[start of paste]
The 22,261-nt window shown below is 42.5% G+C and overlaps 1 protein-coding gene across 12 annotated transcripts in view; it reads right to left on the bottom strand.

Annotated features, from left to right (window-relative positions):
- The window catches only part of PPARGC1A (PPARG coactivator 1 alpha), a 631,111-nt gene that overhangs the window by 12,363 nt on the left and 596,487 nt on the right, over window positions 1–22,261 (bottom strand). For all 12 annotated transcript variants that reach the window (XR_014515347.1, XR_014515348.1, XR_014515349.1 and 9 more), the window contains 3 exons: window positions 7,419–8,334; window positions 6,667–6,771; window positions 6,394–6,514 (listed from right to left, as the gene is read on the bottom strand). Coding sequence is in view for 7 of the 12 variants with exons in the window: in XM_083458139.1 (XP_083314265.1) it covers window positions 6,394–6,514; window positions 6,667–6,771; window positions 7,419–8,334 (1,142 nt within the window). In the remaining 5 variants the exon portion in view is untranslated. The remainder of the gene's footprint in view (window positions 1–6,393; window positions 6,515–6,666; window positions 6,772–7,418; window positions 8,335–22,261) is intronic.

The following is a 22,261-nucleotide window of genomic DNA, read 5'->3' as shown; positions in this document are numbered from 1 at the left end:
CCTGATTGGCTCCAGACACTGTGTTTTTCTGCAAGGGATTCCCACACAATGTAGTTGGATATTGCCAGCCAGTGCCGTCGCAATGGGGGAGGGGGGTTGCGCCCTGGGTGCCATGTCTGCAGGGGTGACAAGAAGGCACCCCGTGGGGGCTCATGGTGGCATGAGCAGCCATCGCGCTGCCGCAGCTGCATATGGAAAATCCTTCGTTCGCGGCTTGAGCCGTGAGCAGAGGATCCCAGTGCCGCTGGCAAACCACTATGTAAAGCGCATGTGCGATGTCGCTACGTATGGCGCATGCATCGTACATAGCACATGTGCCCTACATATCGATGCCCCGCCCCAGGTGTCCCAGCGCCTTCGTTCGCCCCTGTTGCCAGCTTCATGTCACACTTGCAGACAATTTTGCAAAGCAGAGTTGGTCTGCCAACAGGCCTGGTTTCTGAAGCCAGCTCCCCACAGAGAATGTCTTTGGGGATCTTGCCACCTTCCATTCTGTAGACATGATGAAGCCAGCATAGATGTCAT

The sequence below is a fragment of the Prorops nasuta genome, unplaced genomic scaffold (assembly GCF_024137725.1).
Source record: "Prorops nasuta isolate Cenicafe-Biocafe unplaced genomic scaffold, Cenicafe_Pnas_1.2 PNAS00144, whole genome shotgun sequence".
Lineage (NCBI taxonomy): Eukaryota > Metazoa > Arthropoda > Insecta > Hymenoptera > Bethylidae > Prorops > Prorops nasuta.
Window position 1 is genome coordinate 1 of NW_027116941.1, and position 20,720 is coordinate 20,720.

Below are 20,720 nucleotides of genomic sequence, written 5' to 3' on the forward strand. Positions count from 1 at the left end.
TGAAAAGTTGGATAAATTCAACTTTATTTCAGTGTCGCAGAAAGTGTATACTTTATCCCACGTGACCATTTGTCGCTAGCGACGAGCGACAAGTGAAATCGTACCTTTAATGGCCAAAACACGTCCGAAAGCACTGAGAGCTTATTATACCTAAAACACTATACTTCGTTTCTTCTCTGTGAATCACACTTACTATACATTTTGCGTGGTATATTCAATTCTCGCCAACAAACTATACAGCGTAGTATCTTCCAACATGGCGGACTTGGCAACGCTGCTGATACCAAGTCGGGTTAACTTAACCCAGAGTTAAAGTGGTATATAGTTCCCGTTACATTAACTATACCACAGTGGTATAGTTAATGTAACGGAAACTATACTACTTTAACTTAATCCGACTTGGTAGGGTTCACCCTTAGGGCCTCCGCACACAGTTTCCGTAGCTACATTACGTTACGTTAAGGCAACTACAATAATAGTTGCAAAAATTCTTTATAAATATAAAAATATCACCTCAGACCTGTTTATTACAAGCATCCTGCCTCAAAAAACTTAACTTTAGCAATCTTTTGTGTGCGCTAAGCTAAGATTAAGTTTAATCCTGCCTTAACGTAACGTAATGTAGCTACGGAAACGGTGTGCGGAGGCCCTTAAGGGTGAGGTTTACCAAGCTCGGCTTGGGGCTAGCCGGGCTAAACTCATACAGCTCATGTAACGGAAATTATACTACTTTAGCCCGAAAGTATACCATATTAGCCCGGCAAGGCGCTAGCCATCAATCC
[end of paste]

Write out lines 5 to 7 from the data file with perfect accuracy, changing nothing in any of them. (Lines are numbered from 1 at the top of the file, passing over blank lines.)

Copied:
CCTGATTGGCTCCAGACACTGTGTTTTTCTGCAAGGGATTCCCACACAATGTAGTTGGATATTGCCAGCCAGTGCCGTCGCAATGGGGGAGGGGGGTTGCGCCCTGGGTGCCATGTCTGCAGGGGTGACAAGAAGGCACCCCGTGGGGGCTCATGGTGGCATGAGCAGCCATCGCGCTGCCGCAGCTGCATATGGAAAATCCTTCGTTCGCGGCTTGAGCCGTGAGCAGAGGATCCCAGTGCCGCTGGCAAACCACTATGTAAAGCGCATGTGCGATGTCGCTACGTATGGCGCATGCATCGTACATAGCACATGTGCCCTACATATCGATGCCCCGCCCCAGGTGTCCCAGCGCCTTCGTTCGCCCCTGTTGCCAGCTTCATGTCACACTTGCAGACAATTTTGCAAAGCAGAGTTGGTCTGCCAACAGGCCTGGTTTCTGAAGCCAGCTCCCCACAGAGAATGTCTTTGGGGATCTTGCCACCTTCCATTCTGTAGACATGATGAAGCCAGCATAGATGTCAT

The sequence below is a fragment of the Prorops nasuta genome, unplaced genomic scaffold (assembly GCF_024137725.1).
Source record: "Prorops nasuta isolate Cenicafe-Biocafe unplaced genomic scaffold, Cenicafe_Pnas_1.2 PNAS00144, whole genome shotgun sequence".